|| Print ||
|Thursday, June 19, 2014|
BY MONICA ENAND | GUEST CONTRIBUTOR
Two major trends are colliding that create challenges for companies: we are generating greater amounts of data in the Digital Age and we must do a better job to save it, particularly when faced with legal or regulatory matters.
If you think your company is too small, guess again. Any company can be involved in litigation (as either the plaintiff or defendant). Litigants have an obligation to save any documents or records that could be relevant to a case, from emails and text messages and mobile devices to cash register transactions and security camera footage.
Times have changed and the challenge is that there is exponentially more data and data is everywhere. According to research from IBM, “Last year, we generated five billion gigabytes of information every two days.” A generation or two ago, you could go grab some files out of the file cabinet.
Failing to preserve information can lead to trouble, including fines, escalating settlement costs and the loss of cases. The most successful companies invest in helping their employees develop data saving habits and building a culture of compliance at their organization. At its core, your culture should be built on two simple foundations: education and process.
These are not new ideas, but we need to make sure that we are adapting to our new circumstances. While we are all benefitting from the amazing power of communication and data gathering, it does not come for free. Understanding the challenges and having employees ready to comply when asked help avoid lengthy and expensive problems.
Monica Enand is CEO and founder of Zapproved, a software provider with a compliance platform.
Monday, June 16, 2014
The Oregon economy could get a boost from a new trade agreement being negotiated between the U.S. and the European Union.
Thursday, July 03, 2014
BY TED AUSTIN & MIKE BAELE | GUEST CONTRIBUTORS
The Office of Economic Analysis announced that Oregon is currently enjoying the strongest job growth since 2006. While this resurgence has been welcome, the lingering effects of the 2008 “Great Recession” continues to affect Oregon businesses, especially with regard to estate planning and business succession.
Tuesday, July 08, 2014
BY LINDA BAKER | OB EDITOR
The New Yorker recently published a sharply worded critique of “disruptive innovation,” one of the most widely cited theories in the business world today. The article raises questions about the descriptive value of disruption and innovation — whether the terms are mere buzzwords or actually explain today's extraordinarily complex and fast changing business environment.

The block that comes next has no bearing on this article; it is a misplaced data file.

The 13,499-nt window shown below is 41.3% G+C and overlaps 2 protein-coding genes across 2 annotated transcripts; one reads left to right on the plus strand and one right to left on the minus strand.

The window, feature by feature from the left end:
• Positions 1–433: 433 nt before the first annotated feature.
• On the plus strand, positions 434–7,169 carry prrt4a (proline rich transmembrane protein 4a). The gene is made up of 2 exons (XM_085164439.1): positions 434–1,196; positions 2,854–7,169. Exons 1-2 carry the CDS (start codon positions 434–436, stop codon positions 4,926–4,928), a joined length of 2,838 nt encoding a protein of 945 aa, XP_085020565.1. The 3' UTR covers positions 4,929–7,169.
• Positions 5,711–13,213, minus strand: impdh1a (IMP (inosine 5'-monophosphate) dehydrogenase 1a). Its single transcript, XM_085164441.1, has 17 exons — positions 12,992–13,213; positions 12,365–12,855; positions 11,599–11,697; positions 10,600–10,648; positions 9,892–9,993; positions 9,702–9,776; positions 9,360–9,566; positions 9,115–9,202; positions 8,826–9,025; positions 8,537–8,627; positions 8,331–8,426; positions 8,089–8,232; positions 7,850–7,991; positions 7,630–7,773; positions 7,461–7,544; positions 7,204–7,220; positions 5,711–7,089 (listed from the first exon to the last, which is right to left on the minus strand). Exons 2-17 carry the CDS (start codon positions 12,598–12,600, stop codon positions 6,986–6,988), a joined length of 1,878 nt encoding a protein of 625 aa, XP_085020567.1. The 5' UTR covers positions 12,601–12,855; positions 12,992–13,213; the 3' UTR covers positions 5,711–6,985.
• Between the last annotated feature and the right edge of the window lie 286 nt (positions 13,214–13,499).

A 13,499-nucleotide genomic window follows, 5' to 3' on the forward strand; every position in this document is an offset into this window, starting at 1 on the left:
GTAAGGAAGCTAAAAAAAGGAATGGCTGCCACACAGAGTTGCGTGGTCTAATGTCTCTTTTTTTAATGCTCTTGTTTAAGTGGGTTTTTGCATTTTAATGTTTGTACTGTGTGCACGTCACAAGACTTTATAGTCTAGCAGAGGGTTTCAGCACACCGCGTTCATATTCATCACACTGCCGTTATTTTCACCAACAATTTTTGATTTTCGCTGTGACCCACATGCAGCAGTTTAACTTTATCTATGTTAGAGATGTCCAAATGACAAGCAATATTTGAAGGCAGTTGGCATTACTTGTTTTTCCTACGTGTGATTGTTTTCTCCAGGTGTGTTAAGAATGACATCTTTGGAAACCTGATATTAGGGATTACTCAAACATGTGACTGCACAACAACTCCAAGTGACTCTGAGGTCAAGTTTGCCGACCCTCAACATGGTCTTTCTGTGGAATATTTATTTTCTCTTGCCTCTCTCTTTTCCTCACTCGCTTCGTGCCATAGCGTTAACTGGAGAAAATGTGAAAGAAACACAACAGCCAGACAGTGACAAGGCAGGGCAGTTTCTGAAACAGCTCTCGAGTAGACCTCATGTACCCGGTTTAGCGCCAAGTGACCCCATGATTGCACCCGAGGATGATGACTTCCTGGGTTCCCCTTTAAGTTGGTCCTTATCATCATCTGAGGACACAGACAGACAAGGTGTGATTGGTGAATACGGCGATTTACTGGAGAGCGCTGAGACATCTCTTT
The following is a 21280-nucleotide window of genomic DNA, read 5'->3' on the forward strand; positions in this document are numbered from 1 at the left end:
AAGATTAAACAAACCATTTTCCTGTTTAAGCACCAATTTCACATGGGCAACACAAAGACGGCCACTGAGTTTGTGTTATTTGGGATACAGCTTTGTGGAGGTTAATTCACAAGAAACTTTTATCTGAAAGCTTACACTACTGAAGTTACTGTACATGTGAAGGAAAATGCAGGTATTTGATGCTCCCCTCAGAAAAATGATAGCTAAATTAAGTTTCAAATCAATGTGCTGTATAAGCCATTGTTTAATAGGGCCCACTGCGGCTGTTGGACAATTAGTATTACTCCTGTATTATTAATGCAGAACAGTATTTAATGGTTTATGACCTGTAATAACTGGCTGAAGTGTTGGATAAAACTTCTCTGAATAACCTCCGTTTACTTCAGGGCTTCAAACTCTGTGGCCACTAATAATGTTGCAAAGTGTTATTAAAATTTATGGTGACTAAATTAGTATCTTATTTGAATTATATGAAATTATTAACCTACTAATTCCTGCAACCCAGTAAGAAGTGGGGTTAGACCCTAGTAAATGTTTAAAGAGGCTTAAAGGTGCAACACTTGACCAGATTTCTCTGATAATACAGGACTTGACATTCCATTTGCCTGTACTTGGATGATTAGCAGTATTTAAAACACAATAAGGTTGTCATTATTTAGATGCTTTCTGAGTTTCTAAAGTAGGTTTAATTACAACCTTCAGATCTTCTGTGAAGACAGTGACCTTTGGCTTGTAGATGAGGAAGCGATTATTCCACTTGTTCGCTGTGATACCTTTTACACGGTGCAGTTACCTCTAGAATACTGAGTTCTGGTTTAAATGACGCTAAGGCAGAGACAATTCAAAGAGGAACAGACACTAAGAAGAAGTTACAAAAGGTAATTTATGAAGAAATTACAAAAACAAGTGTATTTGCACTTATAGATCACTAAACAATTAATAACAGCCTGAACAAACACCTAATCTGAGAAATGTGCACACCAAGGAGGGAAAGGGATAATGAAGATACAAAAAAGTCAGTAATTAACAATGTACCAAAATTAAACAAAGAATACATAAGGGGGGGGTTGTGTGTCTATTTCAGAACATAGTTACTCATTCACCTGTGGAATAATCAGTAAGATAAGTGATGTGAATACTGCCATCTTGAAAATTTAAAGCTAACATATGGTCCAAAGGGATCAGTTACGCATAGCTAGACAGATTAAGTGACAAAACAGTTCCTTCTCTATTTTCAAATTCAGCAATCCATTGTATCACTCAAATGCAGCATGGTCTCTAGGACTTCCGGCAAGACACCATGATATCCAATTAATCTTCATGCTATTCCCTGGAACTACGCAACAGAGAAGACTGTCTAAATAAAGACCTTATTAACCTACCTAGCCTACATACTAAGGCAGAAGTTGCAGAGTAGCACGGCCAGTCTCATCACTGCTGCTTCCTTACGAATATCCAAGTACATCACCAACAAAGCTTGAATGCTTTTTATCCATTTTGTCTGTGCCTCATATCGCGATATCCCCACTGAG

Update: We caught up with Portland's Thomas Thurston, who shared his data driven take on the disruption controversy.
Thursday, June 26, 2014
BY ERIC FRUTS | OB BLOGGER
Last year, the housing market in Oregon—and the U.S. as a whole—was blasting off. The Case-Shiller index of home prices ended the year 13% higher than at the beginning of the year. But, was last year a blip, or a trend?
Wednesday, July 09, 2014
BY LINDA BAKER | OB EDITOR
Scott Kveton, the CEO of Urban Airship is taking a leave of absence from the company. As the story continues to unfold, here’s our perspective on a few of the key players.
Thursday, June 05, 2014
BY HANNAH WALLACE | OB BLOGGER
What does it take to launch and run one of these mobile food businesses?
Tuesday, June 03, 2014
Citing the transition to catch shares management as a key to rebuilding stocks and reducing bycatch, 13 species caught by the West Coast trawl fishery today earned designation from the Marine Stewardship Council (MSC) as sustainable.
|The Private 150: Bigger But Leaner|
|The Perfect Food|
|Taxis Uber Alles?|
|Powerlist: Staffing Firms|
|Adidas reveals profit warning|
|Target appoints new CEO|
|U.S. economy grew by 4% in Q2|
|Twitter Q2 revenue surges|
|Pfizer results beat estimates|
|Study: Running reduces risk of death|
|Zillow to acquire Trulia for $3.5B|
Vigilant enters a New Year with a new president.
How George Fox has become one of Oregon's largest private universities.
Forest Grove sees growth in the burgeoning food and beverage scene.
Lane Powell Shareholder Susan K. Eggum has been elected as vice chair of programs and projects for the International Association of Defense Counsel’s (IADC’s) Employment Law Committee.
Geffen Mesher is saddened to announce the passing of long-time shareholder, Tom “Mike” Anderson, who died on July 10, 2014, from liver disease diagnosed after recent heart surgery. He was 55 years old.
Fifteen Lane Powell attorneys have been named 2014 “Oregon Super Lawyers,” and another five attorneys have been named as “Oregon Rising Stars” by Super Lawyers magazine.